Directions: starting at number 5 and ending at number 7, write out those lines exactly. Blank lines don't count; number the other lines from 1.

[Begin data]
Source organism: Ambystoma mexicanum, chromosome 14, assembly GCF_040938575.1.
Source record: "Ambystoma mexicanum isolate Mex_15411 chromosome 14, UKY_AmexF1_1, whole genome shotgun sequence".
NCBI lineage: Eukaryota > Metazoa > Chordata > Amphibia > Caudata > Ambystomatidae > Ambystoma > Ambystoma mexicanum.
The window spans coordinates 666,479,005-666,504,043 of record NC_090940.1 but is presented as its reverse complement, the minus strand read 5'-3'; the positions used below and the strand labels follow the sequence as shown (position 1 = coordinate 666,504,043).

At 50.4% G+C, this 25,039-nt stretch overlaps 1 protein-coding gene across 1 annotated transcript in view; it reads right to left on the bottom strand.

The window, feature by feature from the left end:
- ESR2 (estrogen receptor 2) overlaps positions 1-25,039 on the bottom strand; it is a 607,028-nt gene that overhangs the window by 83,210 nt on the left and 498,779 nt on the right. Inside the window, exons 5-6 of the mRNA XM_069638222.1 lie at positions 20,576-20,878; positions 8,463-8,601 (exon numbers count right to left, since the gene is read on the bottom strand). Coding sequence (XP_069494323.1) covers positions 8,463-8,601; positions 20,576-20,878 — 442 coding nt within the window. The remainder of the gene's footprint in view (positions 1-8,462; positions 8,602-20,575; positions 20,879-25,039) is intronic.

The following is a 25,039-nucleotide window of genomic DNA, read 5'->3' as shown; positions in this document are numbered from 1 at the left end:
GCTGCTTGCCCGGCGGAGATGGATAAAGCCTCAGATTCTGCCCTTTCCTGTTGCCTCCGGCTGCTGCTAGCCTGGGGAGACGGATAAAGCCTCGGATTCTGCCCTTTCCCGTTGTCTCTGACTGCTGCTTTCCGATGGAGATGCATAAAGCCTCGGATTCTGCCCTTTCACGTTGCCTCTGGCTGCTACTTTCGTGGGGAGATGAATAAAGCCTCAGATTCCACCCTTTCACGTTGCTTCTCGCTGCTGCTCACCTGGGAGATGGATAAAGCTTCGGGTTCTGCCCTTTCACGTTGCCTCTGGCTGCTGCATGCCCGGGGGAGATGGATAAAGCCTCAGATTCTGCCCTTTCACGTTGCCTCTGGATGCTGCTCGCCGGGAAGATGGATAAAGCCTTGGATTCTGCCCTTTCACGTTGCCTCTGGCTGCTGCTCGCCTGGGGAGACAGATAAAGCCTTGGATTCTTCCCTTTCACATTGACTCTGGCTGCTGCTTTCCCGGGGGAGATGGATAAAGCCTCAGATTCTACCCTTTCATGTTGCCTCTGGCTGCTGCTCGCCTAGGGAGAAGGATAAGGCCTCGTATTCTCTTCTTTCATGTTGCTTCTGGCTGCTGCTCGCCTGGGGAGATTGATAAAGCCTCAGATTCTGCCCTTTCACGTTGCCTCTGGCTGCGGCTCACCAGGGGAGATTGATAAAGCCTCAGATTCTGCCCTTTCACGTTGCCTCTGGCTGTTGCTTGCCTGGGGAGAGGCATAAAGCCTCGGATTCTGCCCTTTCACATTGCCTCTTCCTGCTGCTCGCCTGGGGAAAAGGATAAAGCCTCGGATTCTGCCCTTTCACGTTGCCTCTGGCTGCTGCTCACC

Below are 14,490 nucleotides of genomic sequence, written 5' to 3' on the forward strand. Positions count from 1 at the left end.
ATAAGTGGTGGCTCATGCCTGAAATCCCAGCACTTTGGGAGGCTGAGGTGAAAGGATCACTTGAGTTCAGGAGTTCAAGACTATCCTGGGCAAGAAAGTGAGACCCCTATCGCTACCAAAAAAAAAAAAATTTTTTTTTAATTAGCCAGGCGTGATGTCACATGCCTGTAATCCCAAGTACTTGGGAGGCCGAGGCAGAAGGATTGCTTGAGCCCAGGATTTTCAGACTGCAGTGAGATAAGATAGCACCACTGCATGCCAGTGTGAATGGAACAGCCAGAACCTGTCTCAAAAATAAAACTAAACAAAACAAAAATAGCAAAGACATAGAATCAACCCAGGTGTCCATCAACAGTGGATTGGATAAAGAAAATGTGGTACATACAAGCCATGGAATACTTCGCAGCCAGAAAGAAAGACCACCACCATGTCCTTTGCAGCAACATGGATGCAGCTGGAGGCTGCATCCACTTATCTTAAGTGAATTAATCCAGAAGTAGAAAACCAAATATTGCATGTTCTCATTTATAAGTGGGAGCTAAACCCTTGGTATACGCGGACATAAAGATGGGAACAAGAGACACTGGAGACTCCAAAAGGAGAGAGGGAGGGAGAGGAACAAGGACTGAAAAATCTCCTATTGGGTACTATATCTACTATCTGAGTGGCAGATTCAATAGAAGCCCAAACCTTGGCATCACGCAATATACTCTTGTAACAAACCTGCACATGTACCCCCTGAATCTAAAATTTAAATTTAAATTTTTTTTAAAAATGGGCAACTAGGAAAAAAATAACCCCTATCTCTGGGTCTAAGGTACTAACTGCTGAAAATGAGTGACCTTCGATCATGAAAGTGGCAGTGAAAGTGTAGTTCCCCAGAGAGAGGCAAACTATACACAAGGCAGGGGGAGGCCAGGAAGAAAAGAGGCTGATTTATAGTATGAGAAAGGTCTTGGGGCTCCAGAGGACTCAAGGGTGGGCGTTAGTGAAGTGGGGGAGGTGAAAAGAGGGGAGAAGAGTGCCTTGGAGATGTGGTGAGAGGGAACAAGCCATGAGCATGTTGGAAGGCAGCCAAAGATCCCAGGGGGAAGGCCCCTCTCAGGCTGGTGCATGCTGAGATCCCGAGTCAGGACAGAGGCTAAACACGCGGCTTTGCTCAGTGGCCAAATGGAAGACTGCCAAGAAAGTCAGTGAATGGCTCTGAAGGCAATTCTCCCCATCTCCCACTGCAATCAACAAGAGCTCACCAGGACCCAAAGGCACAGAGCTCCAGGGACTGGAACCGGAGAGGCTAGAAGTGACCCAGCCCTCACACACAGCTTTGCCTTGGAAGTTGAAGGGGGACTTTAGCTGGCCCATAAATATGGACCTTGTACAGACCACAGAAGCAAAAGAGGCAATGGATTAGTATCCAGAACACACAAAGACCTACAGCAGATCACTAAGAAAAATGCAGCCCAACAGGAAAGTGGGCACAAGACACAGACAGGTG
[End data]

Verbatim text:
At 50.4% G+C, this 25,039-nt stretch overlaps 1 protein-coding gene across 1 annotated transcript in view; it reads right to left on the bottom strand.

The window, feature by feature from the left end:
- ESR2 (estrogen receptor 2) overlaps positions 1-25,039 on the bottom strand; it is a 607,028-nt gene that overhangs the window by 83,210 nt on the left and 498,779 nt on the right. Inside the window, exons 5-6 of the mRNA XM_069638222.1 lie at positions 20,576-20,878; positions 8,463-8,601 (exon numbers count right to left, since the gene is read on the bottom strand). Coding sequence (XP_069494323.1) covers positions 8,463-8,601; positions 20,576-20,878 — 442 coding nt within the window. The remainder of the gene's footprint in view (positions 1-8,462; positions 8,602-20,575; positions 20,879-25,039) is intronic.